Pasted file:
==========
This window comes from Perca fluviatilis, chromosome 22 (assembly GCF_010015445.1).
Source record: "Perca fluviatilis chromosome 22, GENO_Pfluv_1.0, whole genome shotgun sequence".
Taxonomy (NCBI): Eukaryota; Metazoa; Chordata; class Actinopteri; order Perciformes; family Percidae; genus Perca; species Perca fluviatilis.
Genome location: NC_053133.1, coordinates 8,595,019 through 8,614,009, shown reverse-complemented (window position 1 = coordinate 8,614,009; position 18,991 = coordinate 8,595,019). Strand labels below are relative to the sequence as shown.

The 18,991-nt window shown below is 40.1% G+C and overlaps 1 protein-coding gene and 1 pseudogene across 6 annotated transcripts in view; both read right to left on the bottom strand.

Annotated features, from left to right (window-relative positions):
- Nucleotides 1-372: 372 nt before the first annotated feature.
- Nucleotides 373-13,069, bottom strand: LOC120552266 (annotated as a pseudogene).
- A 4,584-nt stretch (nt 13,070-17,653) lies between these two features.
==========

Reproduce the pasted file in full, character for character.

This window comes from Perca fluviatilis, chromosome 22 (assembly GCF_010015445.1).
Source record: "Perca fluviatilis chromosome 22, GENO_Pfluv_1.0, whole genome shotgun sequence".
Taxonomy (NCBI): Eukaryota; Metazoa; Chordata; class Actinopteri; order Perciformes; family Percidae; genus Perca; species Perca fluviatilis.
Genome location: NC_053133.1, coordinates 8,595,019 through 8,614,009, shown reverse-complemented (window position 1 = coordinate 8,614,009; position 18,991 = coordinate 8,595,019). Strand labels below are relative to the sequence as shown.

The 18,991-nt window shown below is 40.1% G+C and overlaps 1 protein-coding gene and 1 pseudogene across 6 annotated transcripts in view; both read right to left on the bottom strand.

Annotated features, from left to right (window-relative positions):
- Nucleotides 1-372: 372 nt before the first annotated feature.
- Nucleotides 373-13,069, bottom strand: LOC120552266 (annotated as a pseudogene).
- A 4,584-nt stretch (nt 13,070-17,653) lies between these two features.